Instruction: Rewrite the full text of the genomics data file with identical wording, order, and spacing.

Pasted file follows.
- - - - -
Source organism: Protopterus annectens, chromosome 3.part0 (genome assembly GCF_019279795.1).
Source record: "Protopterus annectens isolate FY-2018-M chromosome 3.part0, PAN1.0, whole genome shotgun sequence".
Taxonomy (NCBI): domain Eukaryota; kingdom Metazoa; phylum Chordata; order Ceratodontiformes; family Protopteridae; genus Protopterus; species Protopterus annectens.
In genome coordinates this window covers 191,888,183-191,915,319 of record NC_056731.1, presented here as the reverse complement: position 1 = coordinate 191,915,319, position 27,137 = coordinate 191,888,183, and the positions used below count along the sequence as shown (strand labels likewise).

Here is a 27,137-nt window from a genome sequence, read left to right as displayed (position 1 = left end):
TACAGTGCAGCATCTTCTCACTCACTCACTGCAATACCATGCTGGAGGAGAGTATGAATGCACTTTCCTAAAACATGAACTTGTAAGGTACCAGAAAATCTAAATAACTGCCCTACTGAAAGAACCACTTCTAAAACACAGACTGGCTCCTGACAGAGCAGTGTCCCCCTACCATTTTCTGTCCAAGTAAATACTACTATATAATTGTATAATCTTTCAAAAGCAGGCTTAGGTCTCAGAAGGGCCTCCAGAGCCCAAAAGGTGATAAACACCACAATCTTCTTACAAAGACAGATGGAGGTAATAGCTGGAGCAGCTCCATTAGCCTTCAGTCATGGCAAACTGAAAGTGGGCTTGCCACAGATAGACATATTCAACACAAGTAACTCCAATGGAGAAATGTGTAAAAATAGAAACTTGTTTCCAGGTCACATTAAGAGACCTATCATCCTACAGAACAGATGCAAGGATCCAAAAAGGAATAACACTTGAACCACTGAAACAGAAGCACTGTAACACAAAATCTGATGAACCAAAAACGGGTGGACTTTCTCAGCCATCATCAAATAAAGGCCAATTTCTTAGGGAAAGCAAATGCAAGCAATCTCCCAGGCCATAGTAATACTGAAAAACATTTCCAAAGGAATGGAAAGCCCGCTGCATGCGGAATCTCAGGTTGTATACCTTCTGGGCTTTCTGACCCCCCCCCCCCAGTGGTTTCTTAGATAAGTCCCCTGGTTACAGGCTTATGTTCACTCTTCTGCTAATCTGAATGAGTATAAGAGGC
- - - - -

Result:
Source organism: Protopterus annectens, chromosome 3.part0 (genome assembly GCF_019279795.1).
Source record: "Protopterus annectens isolate FY-2018-M chromosome 3.part0, PAN1.0, whole genome shotgun sequence".
Taxonomy (NCBI): domain Eukaryota; kingdom Metazoa; phylum Chordata; order Ceratodontiformes; family Protopteridae; genus Protopterus; species Protopterus annectens.
In genome coordinates this window covers 191,888,183-191,915,319 of record NC_056731.1, presented here as the reverse complement: position 1 = coordinate 191,915,319, position 27,137 = coordinate 191,888,183, and the positions used below count along the sequence as shown (strand labels likewise).

Here is a 27,137-nt window from a genome sequence, read left to right as displayed (position 1 = left end):
TACAGTGCAGCATCTTCTCACTCACTCACTGCAATACCATGCTGGAGGAGAGTATGAATGCACTTTCCTAAAACATGAACTTGTAAGGTACCAGAAAATCTAAATAACTGCCCTACTGAAAGAACCACTTCTAAAACACAGACTGGCTCCTGACAGAGCAGTGTCCCCCTACCATTTTCTGTCCAAGTAAATACTACTATATAATTGTATAATCTTTCAAAAGCAGGCTTAGGTCTCAGAAGGGCCTCCAGAGCCCAAAAGGTGATAAACACCACAATCTTCTTACAAAGACAGATGGAGGTAATAGCTGGAGCAGCTCCATTAGCCTTCAGTCATGGCAAACTGAAAGTGGGCTTGCCACAGATAGACATATTCAACACAAGTAACTCCAATGGAGAAATGTGTAAAAATAGAAACTTGTTTCCAGGTCACATTAAGAGACCTATCATCCTACAGAACAGATGCAAGGATCCAAAAAGGAATAACACTTGAACCACTGAAACAGAAGCACTGTAACACAAAATCTGATGAACCAAAAACGGGTGGACTTTCTCAGCCATCATCAAATAAAGGCCAATTTCTTAGGGAAAGCAAATGCAAGCAATCTCCCAGGCCATAGTAATACTGAAAAACATTTCCAAAGGAATGGAAAGCCCGCTGCATGCGGAATCTCAGGTTGTATACCTTCTGGGCTTTCTGACCCCCCCCCCCCAGTGGTTTCTTAGATAAGTCCCCTGGTTACAGGCTTATGTTCACTCTTCTGCTAATCTGAATGAGTATAAGAGGC